Sun. May 16th, 2021

Weeding Through Feedback
By Julie Beader

Hearing criticism can be painful, but if you want to move your career forward you must become an expert when it comes to receiving feedback. Recently, Children’s Ministry Professional Edition interviewed Julie Beader, ministry consultant, writer, founder of Connect Ministries International, and children’s minister for more than 20 years, about the importance of listening to and assessing feedback from a career perspective.

CMPro: As a career-conscious leader, how important is it to be open to feedback?

Beader: It’s as important as making sure your air tank is turned on when you go scuba diving. If it’s not on, you might see some pretty things, but you won’t last long! A leader who’s not open to feedback has just identified a major insecurity and perhaps a character flaw. You have to ask yourself, Why do I not want to hear what others think? The answer will most likely have something to do with pride, which is a pretty clear red flag that there’s trouble ahead.

CMPro: When children’s ministers reach a high level of leadership, do you think they tend to be more or less open to feedback?

Beader: Both. First, you have those who are open to feedback. If they’re strong leaders, they take in others’ thoughts, weigh them against the overall vision, and decide-without prejudice-which are the best to keep and which to let go. You have to be objective and emotionally detached from your opinions and previously held views. You have to hear criticism without taking it as an assault on your identity. It comes down to this: When you know who you are, whose you are, and what you’re called to do, it frees and empowers you to learn from others’ opinions because they don’t define you.

Leaders who aren’t open to feedback tend to be small leaders; even if they lead a large number, they’ll always be smaller than what they could have been. That’s because they don’t allow others to add to them for fear that someone will take something away.

CMPro: Does feedback from leaders, parents, and team members carry equal weight?

Beader: They’re all valuable and all to be taken seriously, but each is sorted and applied in a very different way using different criteria.

Feedback from your leadership had better be taken very seriously. This is Self-Preservation 101. Whether or not you particularly agree, if they’re in authority, they have final say. Period. A lack of understanding in this area will short-circuit your career so fast you’ll wonder what happened. And worse, you’ll probably blame the very person God placed over you.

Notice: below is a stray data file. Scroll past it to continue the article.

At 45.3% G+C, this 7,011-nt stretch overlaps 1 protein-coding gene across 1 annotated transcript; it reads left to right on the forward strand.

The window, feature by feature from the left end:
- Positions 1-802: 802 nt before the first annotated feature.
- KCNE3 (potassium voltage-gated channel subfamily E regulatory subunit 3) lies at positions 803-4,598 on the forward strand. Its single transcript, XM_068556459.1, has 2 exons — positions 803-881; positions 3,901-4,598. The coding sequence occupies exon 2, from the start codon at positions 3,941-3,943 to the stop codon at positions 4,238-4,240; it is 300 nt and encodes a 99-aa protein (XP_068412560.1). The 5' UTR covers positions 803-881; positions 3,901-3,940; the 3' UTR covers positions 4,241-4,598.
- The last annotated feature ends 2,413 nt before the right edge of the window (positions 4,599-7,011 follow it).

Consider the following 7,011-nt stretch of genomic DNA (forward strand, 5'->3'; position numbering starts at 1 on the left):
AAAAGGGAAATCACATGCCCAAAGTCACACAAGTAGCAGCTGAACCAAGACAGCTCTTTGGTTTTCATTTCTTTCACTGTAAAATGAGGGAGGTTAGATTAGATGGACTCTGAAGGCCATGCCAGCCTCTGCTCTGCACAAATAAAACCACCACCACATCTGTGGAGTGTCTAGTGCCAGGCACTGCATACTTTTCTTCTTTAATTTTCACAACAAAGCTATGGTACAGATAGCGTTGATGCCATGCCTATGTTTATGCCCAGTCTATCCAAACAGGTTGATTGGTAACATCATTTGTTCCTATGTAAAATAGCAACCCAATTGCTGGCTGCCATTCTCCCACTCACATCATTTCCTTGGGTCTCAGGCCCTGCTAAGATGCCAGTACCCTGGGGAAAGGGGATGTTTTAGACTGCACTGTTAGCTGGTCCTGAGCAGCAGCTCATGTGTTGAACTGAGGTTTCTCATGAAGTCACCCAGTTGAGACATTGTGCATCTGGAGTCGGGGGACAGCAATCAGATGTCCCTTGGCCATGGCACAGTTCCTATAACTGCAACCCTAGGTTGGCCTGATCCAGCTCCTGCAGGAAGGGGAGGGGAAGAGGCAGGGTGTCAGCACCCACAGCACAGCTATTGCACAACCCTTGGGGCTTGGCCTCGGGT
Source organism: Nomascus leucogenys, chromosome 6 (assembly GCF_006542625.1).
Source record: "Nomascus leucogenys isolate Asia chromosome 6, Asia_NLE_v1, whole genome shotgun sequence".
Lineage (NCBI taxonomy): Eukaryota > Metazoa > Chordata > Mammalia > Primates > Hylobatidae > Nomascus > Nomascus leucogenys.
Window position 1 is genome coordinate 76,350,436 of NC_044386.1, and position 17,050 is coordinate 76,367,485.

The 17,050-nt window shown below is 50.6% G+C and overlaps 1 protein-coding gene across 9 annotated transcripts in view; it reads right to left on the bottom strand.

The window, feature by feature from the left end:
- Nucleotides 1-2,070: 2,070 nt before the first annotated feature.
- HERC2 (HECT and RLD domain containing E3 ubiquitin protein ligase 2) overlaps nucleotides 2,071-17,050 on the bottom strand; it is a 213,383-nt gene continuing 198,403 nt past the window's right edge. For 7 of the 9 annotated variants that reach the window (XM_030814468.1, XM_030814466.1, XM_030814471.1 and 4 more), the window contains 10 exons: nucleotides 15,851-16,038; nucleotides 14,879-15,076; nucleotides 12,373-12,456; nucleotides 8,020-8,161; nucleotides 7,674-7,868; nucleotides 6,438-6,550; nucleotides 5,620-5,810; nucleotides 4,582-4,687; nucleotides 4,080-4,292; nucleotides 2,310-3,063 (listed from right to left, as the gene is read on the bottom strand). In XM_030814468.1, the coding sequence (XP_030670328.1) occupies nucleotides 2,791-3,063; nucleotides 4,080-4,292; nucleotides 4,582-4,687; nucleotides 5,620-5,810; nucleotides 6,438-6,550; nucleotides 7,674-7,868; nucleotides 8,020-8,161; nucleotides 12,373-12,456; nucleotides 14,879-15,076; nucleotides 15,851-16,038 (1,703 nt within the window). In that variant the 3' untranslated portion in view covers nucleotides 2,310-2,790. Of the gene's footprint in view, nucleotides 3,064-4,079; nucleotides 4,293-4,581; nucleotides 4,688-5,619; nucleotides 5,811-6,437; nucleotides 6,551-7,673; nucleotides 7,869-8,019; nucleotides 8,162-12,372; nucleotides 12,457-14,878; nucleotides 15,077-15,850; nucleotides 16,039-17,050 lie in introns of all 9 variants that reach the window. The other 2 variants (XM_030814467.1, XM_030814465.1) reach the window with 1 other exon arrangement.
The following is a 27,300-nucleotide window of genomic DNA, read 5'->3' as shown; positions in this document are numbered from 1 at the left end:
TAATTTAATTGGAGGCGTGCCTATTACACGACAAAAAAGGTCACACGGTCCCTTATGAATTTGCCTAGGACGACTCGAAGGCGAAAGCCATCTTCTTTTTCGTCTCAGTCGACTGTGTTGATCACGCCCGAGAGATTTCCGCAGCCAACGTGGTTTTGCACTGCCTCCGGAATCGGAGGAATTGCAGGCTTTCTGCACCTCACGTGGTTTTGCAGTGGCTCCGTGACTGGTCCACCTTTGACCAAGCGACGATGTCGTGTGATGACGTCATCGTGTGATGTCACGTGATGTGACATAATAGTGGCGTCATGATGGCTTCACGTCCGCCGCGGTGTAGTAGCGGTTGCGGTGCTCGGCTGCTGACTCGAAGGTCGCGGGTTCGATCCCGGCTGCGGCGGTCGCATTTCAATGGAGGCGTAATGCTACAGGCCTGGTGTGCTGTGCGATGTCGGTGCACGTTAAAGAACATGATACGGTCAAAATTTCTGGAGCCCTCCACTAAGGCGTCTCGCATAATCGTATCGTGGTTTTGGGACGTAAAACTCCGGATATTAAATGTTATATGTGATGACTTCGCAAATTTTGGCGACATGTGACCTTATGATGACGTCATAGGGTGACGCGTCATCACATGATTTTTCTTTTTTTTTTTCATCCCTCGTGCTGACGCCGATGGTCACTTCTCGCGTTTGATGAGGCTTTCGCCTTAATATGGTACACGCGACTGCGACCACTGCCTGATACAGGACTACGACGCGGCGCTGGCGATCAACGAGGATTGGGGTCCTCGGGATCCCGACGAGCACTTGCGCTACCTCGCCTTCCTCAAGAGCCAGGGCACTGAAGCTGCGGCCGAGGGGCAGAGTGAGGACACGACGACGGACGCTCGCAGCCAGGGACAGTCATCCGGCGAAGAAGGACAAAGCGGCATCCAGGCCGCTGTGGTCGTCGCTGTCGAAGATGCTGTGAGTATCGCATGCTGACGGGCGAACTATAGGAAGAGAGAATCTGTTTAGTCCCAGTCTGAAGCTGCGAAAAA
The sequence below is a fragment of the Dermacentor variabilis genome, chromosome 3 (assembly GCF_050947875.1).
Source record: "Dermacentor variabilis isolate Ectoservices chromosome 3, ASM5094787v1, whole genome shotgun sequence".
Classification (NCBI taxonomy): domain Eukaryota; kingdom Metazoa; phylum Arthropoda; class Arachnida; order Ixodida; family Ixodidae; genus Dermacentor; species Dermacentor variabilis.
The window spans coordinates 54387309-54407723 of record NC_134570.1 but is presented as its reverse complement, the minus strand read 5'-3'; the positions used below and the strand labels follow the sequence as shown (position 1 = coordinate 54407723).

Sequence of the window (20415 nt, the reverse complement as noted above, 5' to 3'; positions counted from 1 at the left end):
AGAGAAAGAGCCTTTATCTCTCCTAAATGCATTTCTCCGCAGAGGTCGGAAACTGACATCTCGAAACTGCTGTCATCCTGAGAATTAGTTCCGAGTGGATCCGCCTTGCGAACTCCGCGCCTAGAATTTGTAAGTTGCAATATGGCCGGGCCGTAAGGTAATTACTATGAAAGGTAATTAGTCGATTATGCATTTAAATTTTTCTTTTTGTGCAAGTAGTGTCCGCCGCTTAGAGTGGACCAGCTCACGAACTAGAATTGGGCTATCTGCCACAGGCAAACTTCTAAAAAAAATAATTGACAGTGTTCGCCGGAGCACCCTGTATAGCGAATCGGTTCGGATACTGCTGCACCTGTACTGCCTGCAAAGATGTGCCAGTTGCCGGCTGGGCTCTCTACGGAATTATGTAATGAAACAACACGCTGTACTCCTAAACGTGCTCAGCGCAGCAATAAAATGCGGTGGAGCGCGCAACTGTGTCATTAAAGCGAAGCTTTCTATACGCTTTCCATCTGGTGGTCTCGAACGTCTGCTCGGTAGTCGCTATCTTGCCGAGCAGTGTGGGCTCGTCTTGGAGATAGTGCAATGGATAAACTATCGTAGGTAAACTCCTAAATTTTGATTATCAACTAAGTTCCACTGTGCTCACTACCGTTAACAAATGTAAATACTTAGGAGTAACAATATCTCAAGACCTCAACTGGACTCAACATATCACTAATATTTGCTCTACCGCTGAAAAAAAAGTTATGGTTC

Feedback from parents should also be taken seriously, but weigh it against the purpose of your ministry. You aren’t going to make everyone happy, and the bottom line is that your church isn’t for everybody. If you try to respond to every bit of feedback from every parent, your ministry will have no clearly defined purpose. It’s good to listen and learn what you can. But you’d better still be doing what God called you to do and not what a parent’s whim dictated.

Criticism from team members carries more clout. These are the precious people putting themselves out there, laying down their lives for the cause. Having said that, whether their feedback takes the form of a complaint or an idea, you still have to weigh it. No one’s going to give you more valuable insight into the inner workings of your 2-year-old class than those who serve there, but people are still people. Is Nancy just being cranky, or is there a valid concern? Does Jim’s big idea line up with the overall vision of the ministry, or will it be an extraneous effort? Your job is to empower the people on your team to do their jobs effectively; to own their ministry and maximize their potential in it. But this has to be done in light of the bigger picture.

CMPro: What’s the best way to handle negative feedback?

Beader: You’re going to get negative feedback. It may even feel like you get more negative than positive. You can’t take it personally, even if someone launches what feels like a very personal attack. That’s the time to remember, “We wrestle not against flesh and blood.” That person isn’t your enemy-but you do have an enemy who hates that you work with and for kids. When you remember the source, it’ll help you to get up, dust yourself off, and keep going.

CMPro: What’s a good strategy for assessing feedback?

Beader: First, consider the source. Second, ask yourself, What can I learn from this? Even the ugliest of criticism generally has some shred of truth to it. A secure professional who truly wants to grow in his or her leadership potential will examine every scrap of dirt thrown to see if there might be gold dust there. If there isn’t, drop it. If there is, make the hard choices. This might mean letting go of ideas that originated with you. It might mean admitting that someone else had a better idea.

CMPro: When should a leader drop everything to address an issue raised through feedback?

Beader: When feedback brings up a safety issue, it takes precedence over all else. Providing a safe environment must be at the top of your list. If someone raises a concern, don’t say, “I know, we’ve really got to deal with that.” Deal with it. This may be your last warning.

CMPro: What role does day-to-day feedback play in terms of someone’s long-term career goals?

Beader: Every single day in ministry you’re faced with opportunities to grow as an individual, as a Christian, and as a team player. If you weren’t challenged today in some area, you probably weren’t listening. If you work on your “game” both on and off the field (not just Sundays and Wednesdays), you’ll be ready when the coach looks at the bench for someone to make the big play.

This article by Julie Beader is excerpted from www.childrensministry.com/leaders.

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